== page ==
BOISE — In a three-hour hearing Monday, Idahoans offered ardent testimony for and against a proposed constitutional amendment crafted with the aim of preventing the state from ever legalizing medical or recreational marijuana.
Sen. C. Scott Grow, R-Eagle, lead sponsor of SJR 101, said he believes in other states where marijuana has been legalized, wealthy out-of-state interests pushed for the moves to the detriment of residents.
“Idahoans respect the law and celebrate freedom,” Grow said. “We love our country, we want to keep Idaho Idaho. … This is for the overall good of the state of Idaho.”
The proposal would only allow Idaho to have psychoactive drugs that are legal and FDA-approved, prescribed by doctors, and dispensed by pharmacies. Grow said he wants to “lock in” current Idaho drug laws, but that his measure still would allow for Idaho lawmakers to legalize industrial hemp or CBD oil in the future if they choose to do so.
At the close of the hearing, Sen. Patti Anne Lodge, R-Huston, said the Senate State Affairs Committee will vote on the measure on Wednesday, but will take no further testimony.
Among those speaking out against the bill was Jeremy Kitzhaber, a disabled U.S. veteran with stage 4 terminal cancer.
“I experience pain 24/7,” Kitzhaber told the Senate State Affairs Committee. After two major surgeries and 20 rounds of chemotherapy, “My tumors continue to grow and continue to crush my organs,” he said. “Because of that I am on three different opioids. I must also carry my Narcan.” But use of opioids can cause bowel obstructions, he said, which kill people with his type of cancer.
“My specialists have all told me that they would prescribe medical cannabis, but they can’t because I live in Idaho,” Kitzhaber said.
He noted that 36 states have legalized medical marijuana, but it still lacks the FDA approval required in the bill. If medical marijuana is approved nationally, he said, SJR 101 could leave Idaho as the only state where veterans can’t get the treatment at their local Veterans Administration hospital.
Canyon County Sheriff Kieran Donahue spoke in support of the proposal, both personally and on behalf of the Canyon County Sheriff’s Office. “What it does is it takes a step in the right direction,” he said. “I have family today that are in prison because of drug use.”
Donahue said he also has family who are in the hospital and victims of domestic violence because of drug use. “So I’m pretty passionate about this,” he told the senators. “This is not Colorado, this is not Oregon, this is Idaho, and it’s imperative that we take the steps to address this issue.”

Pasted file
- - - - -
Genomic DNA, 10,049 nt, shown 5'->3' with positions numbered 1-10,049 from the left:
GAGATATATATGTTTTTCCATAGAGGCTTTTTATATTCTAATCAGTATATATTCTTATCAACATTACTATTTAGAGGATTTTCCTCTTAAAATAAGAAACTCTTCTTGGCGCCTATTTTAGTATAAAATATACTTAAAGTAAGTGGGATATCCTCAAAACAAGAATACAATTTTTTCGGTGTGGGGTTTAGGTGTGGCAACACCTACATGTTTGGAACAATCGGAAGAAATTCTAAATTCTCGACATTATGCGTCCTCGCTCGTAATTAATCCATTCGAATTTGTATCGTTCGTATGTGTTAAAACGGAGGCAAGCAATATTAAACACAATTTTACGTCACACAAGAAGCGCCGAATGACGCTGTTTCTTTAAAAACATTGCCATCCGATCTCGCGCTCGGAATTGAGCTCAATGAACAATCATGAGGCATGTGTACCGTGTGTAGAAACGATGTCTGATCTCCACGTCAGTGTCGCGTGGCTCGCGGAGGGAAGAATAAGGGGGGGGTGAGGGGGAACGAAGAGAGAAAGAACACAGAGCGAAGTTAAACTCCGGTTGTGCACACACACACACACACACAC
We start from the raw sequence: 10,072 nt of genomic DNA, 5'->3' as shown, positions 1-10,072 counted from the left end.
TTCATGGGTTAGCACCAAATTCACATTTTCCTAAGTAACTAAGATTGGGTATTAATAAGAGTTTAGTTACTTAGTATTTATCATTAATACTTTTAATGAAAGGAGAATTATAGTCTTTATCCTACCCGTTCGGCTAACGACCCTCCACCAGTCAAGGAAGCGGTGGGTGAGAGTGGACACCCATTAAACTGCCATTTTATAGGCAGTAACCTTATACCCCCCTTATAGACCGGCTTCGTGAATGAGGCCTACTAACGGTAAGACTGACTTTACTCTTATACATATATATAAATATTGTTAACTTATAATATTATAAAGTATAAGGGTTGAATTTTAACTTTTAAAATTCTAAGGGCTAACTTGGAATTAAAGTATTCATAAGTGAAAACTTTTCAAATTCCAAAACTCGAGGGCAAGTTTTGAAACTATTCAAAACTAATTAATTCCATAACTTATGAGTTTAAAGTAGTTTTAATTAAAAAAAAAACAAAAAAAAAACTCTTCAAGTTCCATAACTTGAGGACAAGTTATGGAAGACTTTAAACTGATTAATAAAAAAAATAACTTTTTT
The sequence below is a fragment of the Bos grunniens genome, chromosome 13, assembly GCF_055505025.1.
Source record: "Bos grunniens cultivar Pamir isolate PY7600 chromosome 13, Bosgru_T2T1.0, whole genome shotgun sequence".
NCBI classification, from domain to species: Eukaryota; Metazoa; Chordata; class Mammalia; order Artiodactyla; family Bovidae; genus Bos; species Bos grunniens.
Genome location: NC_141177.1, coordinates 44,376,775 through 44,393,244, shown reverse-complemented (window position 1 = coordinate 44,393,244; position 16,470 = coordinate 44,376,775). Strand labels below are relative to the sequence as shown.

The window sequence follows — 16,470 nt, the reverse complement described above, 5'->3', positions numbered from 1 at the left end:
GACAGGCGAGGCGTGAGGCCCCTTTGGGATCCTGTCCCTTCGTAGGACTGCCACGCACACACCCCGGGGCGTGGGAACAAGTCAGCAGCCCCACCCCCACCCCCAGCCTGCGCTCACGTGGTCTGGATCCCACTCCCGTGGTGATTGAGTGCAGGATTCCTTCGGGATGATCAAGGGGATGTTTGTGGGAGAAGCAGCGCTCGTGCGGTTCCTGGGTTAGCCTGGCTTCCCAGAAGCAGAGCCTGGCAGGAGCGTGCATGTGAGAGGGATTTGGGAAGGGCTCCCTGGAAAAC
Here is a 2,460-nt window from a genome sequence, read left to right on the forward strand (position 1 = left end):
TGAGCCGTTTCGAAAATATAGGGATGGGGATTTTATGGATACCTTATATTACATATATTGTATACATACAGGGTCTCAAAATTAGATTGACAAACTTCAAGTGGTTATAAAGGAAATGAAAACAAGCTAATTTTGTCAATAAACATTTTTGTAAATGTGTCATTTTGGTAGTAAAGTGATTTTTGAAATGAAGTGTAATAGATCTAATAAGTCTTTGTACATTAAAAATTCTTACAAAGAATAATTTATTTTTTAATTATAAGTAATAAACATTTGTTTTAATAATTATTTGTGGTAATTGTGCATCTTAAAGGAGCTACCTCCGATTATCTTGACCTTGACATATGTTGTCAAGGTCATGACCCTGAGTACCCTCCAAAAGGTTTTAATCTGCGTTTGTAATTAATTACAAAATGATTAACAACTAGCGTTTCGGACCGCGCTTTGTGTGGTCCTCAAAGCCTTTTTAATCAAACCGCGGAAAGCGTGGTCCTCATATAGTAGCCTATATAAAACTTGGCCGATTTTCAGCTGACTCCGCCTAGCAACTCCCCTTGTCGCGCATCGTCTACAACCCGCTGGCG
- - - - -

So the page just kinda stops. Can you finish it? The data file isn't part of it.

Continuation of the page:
Medical doctors spoke both for and against the proposal.
Dr. Joseph H. Williams, current president of the Idaho Medical Association, spoke in favor of the amendment. “The Idaho Medical Association’s purpose is to support the health and well-being of all Idahoans,” he said. “The current laws which make these substances illegal are rooted in scientific evidence on addiction.”
Dr. Dan Zuckerman, an oncologist and director of the St. Luke’s Cancer Institute, spoke against SJR 101. He said when he was in medical school 20 years ago, there was little data or evidence for use of medical marijuana, but that’s changed. “In my area of oncology, the data are clear that patients benefit from this,” he said. “My patients don’t come in with an agenda about politics or about drug addiction. … They just want relief.”
Testimony ranged from personal stories about people’s experiences with family members suffering from addiction, to warnings that without this move Idaho will become like California.
The Rev. Bill Roscoe of the Boise Rescue Mission told the senators, “Marijuana, like alcohol, because of its social acceptance is a primary gateway drug. … I have known literally hundreds of people addicted to hard drugs whose first use was marijuana, usually introduced in adolescence.”
He said drugs are dangerous. “I completely support this effort to permanently outlaw the use of them in the state of Idaho,” he said.
Among the final few to testify was William Esbensen, who has long promoted medical marijuana initiatives in Idaho and has one in the works now. “You guys are so afraid of marijuana you’re willing to blow up the state Constitution,” he told the committee.
He noted that six marijuana shops just across the Oregon border in Ontario are making $8 million a month in sales. “Our money is going there,” he said. “They bring it back to smoke here. So we get all the downsides that you guys are talking about marijuana, and none of the tax revenue to deal with it.”
A total of 27 people testified, including 16 in favor of the proposed amendment, nine against and two neutral; all but two testified in person, with the other two testifying remotely.
To change the Idaho Constitution, SJR 101 would need two-thirds passage in the full Senate and the full House and majority approval from voters in the November 2022 general election.